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03 February 2014


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And may explain the growing interest in Kanban?


I remember the original "theme-based" approach, but it was a bit idealistic and not as embracing of change as iterations. Maybe that's why iterations were adopted by much of the Scrum community? Do you think Scrum adapted to take bits of XP that were more adaptable than Scrum's native approach, or do you think it was a misunderstanding/bastardisation? I'd be interested to hear your thoughts on that.


Whoa! That bit of history about scrum not having stories back in the day is hugely illuminating! Our company has been weak about using sprint goals, strong on stories. As such, sprint goals always seemed to me a weird add-on. I like the idea that they can provide a clear beacon that doesn't change, even if the stories have to get torn up and rethought mid-sprint, but it seemed that was a rare case. And because sprint goals got developed at sprint planning to bundle together stories that had been groomed previously, attempts to get the team to define them usually fell flat. On the occasions where they did it, referring back to the goal (rather than just focusing on the set of stories), felt forced.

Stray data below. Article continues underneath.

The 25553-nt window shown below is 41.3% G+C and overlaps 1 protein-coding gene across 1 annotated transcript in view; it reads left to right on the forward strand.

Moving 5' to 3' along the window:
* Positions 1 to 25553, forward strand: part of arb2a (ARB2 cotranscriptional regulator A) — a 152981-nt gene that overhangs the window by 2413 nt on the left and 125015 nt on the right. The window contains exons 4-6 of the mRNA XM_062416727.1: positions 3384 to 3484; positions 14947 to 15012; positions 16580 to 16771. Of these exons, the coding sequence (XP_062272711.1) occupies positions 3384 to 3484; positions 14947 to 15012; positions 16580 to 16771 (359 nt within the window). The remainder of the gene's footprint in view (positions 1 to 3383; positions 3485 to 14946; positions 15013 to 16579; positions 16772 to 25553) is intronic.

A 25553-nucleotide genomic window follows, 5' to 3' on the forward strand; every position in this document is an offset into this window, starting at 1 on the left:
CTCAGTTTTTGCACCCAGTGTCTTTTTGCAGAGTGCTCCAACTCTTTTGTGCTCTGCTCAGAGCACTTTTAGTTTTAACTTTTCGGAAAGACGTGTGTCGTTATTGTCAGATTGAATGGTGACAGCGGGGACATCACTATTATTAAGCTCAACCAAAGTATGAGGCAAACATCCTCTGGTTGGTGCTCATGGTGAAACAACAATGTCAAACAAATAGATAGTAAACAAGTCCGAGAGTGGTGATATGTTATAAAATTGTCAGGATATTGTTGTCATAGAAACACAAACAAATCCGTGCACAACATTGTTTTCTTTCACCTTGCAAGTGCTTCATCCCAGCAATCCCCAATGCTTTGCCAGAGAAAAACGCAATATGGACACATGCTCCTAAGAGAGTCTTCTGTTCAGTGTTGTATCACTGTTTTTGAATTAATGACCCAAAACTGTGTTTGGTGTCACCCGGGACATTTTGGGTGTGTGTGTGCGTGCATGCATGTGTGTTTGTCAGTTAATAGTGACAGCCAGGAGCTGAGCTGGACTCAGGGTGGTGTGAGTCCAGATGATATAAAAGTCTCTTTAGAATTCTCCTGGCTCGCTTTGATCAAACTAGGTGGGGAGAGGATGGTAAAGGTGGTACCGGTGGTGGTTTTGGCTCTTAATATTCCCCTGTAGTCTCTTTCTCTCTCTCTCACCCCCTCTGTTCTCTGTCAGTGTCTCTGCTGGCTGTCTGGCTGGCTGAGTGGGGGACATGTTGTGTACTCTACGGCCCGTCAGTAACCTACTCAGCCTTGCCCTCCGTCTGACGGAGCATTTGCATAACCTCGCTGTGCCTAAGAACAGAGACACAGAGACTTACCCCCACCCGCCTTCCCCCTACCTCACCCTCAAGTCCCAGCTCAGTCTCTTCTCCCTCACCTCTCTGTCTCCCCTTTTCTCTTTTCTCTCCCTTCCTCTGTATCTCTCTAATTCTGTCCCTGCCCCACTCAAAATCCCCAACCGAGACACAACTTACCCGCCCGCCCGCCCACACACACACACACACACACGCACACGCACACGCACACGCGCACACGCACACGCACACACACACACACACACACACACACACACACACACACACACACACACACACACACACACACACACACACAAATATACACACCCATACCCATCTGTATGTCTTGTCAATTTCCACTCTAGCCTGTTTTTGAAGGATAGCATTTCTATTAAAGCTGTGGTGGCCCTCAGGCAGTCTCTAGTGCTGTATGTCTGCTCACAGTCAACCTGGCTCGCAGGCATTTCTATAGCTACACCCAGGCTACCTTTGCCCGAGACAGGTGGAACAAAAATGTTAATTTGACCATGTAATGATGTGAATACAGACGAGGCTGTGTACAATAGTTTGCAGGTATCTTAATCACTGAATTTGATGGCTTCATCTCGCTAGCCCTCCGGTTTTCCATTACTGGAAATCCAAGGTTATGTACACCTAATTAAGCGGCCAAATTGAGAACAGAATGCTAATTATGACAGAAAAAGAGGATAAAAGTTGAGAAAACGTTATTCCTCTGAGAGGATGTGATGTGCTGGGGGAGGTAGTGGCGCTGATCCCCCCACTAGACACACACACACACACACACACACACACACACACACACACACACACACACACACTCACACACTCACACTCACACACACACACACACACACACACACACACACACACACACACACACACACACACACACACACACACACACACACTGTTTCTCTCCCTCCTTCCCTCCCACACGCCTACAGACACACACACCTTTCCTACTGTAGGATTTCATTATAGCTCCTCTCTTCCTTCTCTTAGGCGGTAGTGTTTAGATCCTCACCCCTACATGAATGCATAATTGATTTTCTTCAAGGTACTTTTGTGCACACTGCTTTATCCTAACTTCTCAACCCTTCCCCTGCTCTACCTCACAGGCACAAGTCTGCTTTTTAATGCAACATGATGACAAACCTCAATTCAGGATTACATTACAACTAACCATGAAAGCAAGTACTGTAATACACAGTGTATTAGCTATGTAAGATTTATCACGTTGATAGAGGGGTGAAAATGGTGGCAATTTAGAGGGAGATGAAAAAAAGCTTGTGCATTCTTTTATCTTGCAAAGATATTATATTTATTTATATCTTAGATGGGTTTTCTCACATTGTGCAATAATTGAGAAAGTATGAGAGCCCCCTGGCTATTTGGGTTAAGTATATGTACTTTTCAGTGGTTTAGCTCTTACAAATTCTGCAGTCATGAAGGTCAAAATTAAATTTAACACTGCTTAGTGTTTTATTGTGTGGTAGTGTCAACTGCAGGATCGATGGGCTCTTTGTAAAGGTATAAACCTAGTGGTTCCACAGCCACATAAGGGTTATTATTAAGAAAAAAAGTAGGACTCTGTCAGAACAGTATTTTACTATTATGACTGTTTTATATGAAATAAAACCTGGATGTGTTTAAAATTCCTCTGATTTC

Understanding that stories were a later addition clears that up. And it makes me wonder if we should be relying on stories less and goals more. I have to think about this some more and figure out how to use sprint goals correctly.

Thanks for the post!

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